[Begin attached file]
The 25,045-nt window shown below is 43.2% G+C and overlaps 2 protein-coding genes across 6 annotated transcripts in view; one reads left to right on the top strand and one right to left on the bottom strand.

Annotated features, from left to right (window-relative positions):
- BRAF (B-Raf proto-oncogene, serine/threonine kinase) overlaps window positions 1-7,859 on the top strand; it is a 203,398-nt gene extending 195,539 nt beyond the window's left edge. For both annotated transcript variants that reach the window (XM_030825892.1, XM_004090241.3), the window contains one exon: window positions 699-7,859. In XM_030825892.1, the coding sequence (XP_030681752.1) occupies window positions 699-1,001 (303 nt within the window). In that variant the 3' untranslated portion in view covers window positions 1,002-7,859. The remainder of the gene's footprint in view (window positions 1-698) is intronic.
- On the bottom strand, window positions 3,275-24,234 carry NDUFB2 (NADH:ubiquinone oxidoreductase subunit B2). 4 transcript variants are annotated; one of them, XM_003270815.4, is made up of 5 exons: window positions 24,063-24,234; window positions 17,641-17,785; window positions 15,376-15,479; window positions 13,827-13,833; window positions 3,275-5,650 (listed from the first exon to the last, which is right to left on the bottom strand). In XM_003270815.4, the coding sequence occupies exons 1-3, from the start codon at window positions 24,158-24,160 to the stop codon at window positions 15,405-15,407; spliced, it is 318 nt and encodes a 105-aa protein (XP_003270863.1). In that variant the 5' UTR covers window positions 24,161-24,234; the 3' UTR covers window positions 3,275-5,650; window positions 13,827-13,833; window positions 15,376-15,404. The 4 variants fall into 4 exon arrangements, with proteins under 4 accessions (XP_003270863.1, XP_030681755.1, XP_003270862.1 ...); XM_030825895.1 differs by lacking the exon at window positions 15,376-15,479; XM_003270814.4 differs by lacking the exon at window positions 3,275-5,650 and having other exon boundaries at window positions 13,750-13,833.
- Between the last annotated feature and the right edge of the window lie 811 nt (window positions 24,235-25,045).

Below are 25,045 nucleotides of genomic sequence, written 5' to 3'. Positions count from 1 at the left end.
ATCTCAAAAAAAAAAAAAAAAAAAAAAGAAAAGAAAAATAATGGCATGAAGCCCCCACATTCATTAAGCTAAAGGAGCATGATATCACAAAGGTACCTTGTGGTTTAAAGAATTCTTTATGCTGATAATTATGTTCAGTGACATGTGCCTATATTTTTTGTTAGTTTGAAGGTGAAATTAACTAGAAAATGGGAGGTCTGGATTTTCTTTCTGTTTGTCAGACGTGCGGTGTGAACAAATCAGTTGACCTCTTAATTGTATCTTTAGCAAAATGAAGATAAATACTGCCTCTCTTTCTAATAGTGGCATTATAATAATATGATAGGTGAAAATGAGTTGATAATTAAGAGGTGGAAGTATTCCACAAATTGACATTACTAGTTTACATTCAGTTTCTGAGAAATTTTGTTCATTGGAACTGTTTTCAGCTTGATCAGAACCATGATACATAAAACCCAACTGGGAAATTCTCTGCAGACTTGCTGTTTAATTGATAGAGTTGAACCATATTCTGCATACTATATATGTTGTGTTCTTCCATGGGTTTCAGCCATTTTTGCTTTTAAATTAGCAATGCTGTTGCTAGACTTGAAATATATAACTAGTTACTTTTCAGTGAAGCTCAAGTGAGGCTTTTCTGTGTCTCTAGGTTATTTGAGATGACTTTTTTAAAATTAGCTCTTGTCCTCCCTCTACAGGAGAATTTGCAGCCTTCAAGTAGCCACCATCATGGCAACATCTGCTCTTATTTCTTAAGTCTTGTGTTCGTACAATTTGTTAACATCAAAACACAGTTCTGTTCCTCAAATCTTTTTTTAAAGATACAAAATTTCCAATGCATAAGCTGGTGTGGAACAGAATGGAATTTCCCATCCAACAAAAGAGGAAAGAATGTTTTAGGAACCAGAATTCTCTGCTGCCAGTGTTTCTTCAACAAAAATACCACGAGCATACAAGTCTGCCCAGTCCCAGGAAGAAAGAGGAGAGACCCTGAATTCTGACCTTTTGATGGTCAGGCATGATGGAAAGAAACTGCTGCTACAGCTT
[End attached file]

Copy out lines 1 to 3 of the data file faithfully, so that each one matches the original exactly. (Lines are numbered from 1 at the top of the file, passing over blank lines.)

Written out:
The 25,045-nt window shown below is 43.2% G+C and overlaps 2 protein-coding genes across 6 annotated transcripts in view; one reads left to right on the top strand and one right to left on the bottom strand.

Annotated features, from left to right (window-relative positions):
- BRAF (B-Raf proto-oncogene, serine/threonine kinase) overlaps window positions 1-7,859 on the top strand; it is a 203,398-nt gene extending 195,539 nt beyond the window's left edge. For both annotated transcript variants that reach the window (XM_030825892.1, XM_004090241.3), the window contains one exon: window positions 699-7,859. In XM_030825892.1, the coding sequence (XP_030681752.1) occupies window positions 699-1,001 (303 nt within the window). In that variant the 3' untranslated portion in view covers window positions 1,002-7,859. The remainder of the gene's footprint in view (window positions 1-698) is intronic.